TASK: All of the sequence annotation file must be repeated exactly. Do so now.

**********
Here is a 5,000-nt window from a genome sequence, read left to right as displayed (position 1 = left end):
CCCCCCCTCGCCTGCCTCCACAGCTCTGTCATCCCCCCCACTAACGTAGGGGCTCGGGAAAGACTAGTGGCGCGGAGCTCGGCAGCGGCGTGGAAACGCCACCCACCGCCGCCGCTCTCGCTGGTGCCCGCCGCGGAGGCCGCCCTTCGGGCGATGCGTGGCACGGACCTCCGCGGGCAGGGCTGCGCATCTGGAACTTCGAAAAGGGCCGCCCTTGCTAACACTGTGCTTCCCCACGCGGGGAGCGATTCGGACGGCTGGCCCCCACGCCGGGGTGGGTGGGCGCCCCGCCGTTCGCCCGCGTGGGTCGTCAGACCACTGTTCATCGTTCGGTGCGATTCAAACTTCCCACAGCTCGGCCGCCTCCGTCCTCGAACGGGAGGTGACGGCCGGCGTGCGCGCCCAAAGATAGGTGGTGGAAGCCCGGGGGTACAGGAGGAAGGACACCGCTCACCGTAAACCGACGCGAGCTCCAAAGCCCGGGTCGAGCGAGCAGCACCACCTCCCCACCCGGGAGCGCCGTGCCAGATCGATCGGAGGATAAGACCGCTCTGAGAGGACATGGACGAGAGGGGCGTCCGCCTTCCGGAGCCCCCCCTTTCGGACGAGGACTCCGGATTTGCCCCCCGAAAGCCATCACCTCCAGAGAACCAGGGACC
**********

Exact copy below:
Here is a 5,000-nt window from a genome sequence, read left to right as displayed (position 1 = left end):
CCCCCCCTCGCCTGCCTCCACAGCTCTGTCATCCCCCCCACTAACGTAGGGGCTCGGGAAAGACTAGTGGCGCGGAGCTCGGCAGCGGCGTGGAAACGCCACCCACCGCCGCCGCTCTCGCTGGTGCCCGCCGCGGAGGCCGCCCTTCGGGCGATGCGTGGCACGGACCTCCGCGGGCAGGGCTGCGCATCTGGAACTTCGAAAAGGGCCGCCCTTGCTAACACTGTGCTTCCCCACGCGGGGAGCGATTCGGACGGCTGGCCCCCACGCCGGGGTGGGTGGGCGCCCCGCCGTTCGCCCGCGTGGGTCGTCAGACCACTGTTCATCGTTCGGTGCGATTCAAACTTCCCACAGCTCGGCCGCCTCCGTCCTCGAACGGGAGGTGACGGCCGGCGTGCGCGCCCAAAGATAGGTGGTGGAAGCCCGGGGGTACAGGAGGAAGGACACCGCTCACCGTAAACCGACGCGAGCTCCAAAGCCCGGGTCGAGCGAGCAGCACCACCTCCCCACCCGGGAGCGCCGTGCCAGATCGATCGGAGGATAAGACCGCTCTGAGAGGACATGGACGAGAGGGGCGTCCGCCTTCCGGAGCCCCCCCTTTCGGACGAGGACTCCGGATTTGCCCCCCGAAAGCCATCACCTCCAGAGAACCAGGGACC